Overseas visitors– a guide to free hospital treatment in the UK
This information is for people who are not United Kingdom (UK) residents and want to know more about treatment for cancer in the UK.
This information is aimed at:
former UK residents who live overseas
residents of countries in the European Economic Area (EEA)
residents of countries with a bilateral healthcare agreement with the UK
anyone looking for privately paid cancer treatment in the UK.
This information is only intended as a general guide. You can find out more about accessing health services while in the UK by searching for ‘overseas visitors’ on the from NHS Choices.
If you have any further questions, ask your doctor or nurse at the hospital where you are having your treatment. You may also wish to speak to the hospital’s overseas visitors manager, who can give you more information. We have listed other organisations that may be able to help you at the end of this page.
Free hospital care from the National Health Service (NHS)
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The NHS provides free hospital treatment for people who can lawfully live in the UK and who usually live here. This is called being ordinarily resident. If you aren’t ordinarily resident, you may have to pay for treatment. Having a British passport, or having paid UK taxes in the past, doesn’t automatically mean you can have free care.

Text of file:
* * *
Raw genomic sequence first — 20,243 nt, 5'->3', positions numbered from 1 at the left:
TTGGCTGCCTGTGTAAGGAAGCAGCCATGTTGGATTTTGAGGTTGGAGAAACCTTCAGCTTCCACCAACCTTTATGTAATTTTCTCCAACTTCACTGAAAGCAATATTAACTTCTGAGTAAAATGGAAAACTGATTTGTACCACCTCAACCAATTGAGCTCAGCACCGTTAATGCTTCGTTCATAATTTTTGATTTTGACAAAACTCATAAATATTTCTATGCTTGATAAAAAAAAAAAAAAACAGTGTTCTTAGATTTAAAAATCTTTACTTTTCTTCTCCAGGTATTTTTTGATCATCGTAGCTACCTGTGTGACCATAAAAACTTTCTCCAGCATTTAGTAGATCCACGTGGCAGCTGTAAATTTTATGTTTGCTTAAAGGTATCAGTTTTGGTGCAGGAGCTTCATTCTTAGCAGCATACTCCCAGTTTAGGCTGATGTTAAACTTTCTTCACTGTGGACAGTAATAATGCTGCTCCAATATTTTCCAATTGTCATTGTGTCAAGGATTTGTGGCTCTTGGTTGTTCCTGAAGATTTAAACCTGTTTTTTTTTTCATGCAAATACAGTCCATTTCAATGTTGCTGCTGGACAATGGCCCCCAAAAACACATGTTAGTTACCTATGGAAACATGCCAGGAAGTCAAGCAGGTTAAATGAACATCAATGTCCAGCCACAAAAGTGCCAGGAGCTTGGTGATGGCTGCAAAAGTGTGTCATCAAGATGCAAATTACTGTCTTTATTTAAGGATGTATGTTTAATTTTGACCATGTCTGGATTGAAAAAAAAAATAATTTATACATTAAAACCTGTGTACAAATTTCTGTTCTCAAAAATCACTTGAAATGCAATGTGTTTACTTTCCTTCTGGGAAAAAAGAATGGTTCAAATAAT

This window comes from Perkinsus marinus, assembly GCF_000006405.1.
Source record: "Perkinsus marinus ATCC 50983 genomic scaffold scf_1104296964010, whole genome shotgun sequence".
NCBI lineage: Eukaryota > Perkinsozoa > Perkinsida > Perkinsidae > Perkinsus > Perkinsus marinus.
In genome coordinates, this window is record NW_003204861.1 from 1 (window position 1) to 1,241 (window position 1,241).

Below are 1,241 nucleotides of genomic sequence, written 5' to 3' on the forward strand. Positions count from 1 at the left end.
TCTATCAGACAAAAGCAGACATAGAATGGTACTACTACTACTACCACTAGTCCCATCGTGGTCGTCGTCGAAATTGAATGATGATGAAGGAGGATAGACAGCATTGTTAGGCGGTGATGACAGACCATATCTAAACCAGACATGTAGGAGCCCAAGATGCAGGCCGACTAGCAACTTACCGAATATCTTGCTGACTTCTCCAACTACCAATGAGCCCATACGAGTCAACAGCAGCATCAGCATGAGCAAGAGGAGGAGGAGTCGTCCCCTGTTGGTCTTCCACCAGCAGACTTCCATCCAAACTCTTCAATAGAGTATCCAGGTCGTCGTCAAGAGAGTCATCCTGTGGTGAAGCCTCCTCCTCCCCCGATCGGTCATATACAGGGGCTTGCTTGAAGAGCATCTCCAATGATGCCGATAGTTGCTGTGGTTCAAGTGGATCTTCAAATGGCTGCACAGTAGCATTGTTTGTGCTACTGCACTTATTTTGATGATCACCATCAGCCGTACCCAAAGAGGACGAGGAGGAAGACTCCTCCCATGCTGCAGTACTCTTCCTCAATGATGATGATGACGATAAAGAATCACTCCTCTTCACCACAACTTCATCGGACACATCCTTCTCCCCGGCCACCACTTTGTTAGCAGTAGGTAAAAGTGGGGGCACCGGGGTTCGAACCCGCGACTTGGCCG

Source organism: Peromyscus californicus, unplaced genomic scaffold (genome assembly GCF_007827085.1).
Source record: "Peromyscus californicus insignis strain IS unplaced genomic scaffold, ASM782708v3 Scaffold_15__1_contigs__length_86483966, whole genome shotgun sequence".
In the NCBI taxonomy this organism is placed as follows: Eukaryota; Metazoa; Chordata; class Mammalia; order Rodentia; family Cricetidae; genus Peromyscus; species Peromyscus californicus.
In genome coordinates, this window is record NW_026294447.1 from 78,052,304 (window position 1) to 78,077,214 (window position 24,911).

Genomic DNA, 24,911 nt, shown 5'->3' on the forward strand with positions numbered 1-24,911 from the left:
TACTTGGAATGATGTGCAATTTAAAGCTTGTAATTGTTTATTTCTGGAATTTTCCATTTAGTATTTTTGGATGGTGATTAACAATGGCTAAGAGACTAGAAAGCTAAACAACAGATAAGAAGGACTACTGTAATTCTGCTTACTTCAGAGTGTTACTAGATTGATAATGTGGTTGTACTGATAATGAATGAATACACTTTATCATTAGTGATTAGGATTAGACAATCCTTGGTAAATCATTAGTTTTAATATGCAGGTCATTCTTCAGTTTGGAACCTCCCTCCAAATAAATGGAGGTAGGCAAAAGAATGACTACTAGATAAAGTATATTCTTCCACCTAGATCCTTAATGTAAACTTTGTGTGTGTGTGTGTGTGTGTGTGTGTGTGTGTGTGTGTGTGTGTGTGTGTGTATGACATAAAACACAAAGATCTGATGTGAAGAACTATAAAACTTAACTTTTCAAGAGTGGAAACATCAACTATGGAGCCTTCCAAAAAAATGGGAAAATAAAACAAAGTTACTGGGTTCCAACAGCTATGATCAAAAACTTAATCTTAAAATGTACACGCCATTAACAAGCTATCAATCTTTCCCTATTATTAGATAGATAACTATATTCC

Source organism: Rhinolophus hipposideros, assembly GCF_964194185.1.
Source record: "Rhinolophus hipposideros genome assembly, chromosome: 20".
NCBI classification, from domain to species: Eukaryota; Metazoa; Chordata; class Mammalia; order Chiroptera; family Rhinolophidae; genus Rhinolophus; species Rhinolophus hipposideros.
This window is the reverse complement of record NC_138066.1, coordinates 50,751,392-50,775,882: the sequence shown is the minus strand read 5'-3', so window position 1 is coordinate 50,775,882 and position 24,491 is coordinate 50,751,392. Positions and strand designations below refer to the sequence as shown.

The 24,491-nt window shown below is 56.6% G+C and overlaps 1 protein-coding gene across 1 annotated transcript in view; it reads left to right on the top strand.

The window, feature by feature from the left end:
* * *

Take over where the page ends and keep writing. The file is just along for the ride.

People visiting the UK who have cancer are advised to take out travel insurance with medical cover before travelling.
NHS emergency care
Any visitor to the UK is entitled to some free emergency NHS care. This may include:
services provided at a hospital accident and emergency department or a walk-in centre - if you're accepted as an inpatient or given an outpatient appointment, charges may apply
transport by ambulance for an emergency condition to an NHS hospital.
Returning to the UK to live permanently (for former UK residents)
If you decide to return to the UK to live permanently, you can have free, full NHS hospital treatment from the day of your return. You may be asked to show evidence that your return to the UK is permanent. This can include proof of the sale of a property overseas or the transport of your possessions to the UK. You may also be asked to show a British passport or visa that allows permanent residence in the UK.